Cocaine is one of the toughest drugs to maintain sobriety on, especially during those first few months of recovery. Between the intense cravings and the stress that comes along with them, as a person tries to steer clear of the substance, the harder it becomes. 

Because of this, cocaine relapse is more common after a six-month period than it is within the first days or weeks of quitting. If you know someone who is recovering from cocaine addiction, you may want to keep an eye out for these warning signs. 

What Is Relapse?

Relapse itself is the act of reverting back to drug use following a stint of sobriety. Relapses can happen at any time, regardless of if someone has been sober for a couple of months or decades. Addiction is an illness that impacts physical, mental, and emotional well-being. 

Because of the intense cravings that can come along with substance abuse, it is said that more than one-half of people suffering from addiction will relapse in their life. Relapse is not a sign that someone did not try hard enough and is not a moral failure. 

1. Lifestyle Changes

If someone has been recovering from cocaine for months and has crafted a new routine for themselves as a result, keep an eye out. If their “new” normal is suddenly changing again, or even reverting to how their life used to be before recovery, this may be a sign of relapse. 

An example of this may include someone adopting a fitness routine following their quitting of cocaine. 

They’ve been going to the gym straight after work for five months as they attempt to avoid triggers during recovery. However, one day the individual skips the gym and begins working late nights.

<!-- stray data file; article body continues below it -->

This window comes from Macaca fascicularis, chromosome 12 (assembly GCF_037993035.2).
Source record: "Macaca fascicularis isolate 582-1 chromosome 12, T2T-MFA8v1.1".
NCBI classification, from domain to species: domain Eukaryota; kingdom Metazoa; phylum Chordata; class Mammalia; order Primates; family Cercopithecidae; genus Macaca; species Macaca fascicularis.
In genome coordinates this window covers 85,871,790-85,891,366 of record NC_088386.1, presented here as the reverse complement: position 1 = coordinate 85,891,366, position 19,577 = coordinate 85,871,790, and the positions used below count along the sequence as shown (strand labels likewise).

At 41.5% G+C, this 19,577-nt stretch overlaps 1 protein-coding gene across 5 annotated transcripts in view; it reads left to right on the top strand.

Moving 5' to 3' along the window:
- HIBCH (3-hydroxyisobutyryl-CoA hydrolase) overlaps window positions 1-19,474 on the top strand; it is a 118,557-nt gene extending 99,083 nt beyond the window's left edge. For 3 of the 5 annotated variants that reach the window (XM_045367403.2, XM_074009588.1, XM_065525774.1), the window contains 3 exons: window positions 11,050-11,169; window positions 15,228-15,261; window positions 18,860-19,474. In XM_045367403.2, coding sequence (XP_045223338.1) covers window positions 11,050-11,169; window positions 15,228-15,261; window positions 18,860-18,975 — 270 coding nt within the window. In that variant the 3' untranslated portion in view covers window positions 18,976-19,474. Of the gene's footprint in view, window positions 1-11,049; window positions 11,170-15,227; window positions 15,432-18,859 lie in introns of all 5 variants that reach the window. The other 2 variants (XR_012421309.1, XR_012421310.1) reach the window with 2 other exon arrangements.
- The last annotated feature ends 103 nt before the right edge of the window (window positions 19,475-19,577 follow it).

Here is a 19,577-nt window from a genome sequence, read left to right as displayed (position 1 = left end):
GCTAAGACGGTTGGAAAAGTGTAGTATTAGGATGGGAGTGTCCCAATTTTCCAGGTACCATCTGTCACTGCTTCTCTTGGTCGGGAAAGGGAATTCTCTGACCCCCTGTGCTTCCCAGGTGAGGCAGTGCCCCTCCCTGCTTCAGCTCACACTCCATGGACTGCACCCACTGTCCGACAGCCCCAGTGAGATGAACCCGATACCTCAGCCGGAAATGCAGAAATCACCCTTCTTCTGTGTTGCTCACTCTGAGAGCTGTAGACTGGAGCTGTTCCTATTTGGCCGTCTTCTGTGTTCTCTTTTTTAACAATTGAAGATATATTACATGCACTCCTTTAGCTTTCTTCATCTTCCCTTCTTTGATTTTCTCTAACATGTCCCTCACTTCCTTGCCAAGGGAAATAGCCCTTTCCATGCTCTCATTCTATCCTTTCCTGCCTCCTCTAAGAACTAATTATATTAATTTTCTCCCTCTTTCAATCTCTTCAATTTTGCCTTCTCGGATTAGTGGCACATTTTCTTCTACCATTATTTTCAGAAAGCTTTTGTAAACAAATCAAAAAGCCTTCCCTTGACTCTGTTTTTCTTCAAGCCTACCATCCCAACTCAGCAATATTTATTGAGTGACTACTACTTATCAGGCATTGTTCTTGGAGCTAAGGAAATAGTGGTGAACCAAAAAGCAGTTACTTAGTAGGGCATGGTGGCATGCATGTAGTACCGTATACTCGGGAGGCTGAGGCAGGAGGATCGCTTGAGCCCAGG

That routine change may be an indication that something is awry. Be sure to compare a person’s life habits before recovery, during it, and currently to keep track of differences. 

2. Recounting the Glory Days

When an addict has reverted back to their addiction, their mindset on the substance will completely change. What used to be shared as the worst period of someone’s life will instead become a positive memory. 

If you’re suspicious that someone in your life has relapsed, take note of how they discuss their past, particularly past drug use. If they speak of the time favorably – as in the amazing parties, awesome memories, and funny old friends from party nights – then this may be a sign that they’re back to using drugs and favoring them again. 

3. A Lost Interest in Recovery

It’s true that everyone approaches recovery in a different way. While it may take a backseat in some people’s life as a silent battle, recovery can also be something that people are happy to share with loved ones. 

In the case of the latter, they may speak highly of recovery, and when a relapse occurs, interest in and the praising of recovery falls away. In some cases, a person may even speak down on recovery and subtly insult those who partake or even their own experience. 

If the person begins to talk down on their sponsors, meetings, or medical team helping them through recovery, it can be a sign that they’ve relapsed and are insulting them out of a reconnection with the substance of choice.

4. A Difference in Personality

When someone goes through recovery, they tend to readjust their life significantly. One of the areas they might change is in how they carry themselves or in personality. 

Oftentimes recovery can increase well-being and thus make someone calmer and happier, but when relapse occurs, it’s the opposite. If someone is keeping up a lie outwardly that they are still sober while simultaneously keeping their relapse a secret, that can amount to a lot of stress. 

If a person in recovery is suddenly agitated, snippy, or overly stressed with no obvious reason, a relapse can be the reason why. 


Recovery is rarely a linear process, no matter how hard the individual or those around them try. It’s important to be aware of any potential warning signs to help get loved ones the help they need as soon as possible. 

While you cannot control or prevent their addiction or relapses, being vigilant may mean the difference between swiftly getting back on track or falling deeply into old habits.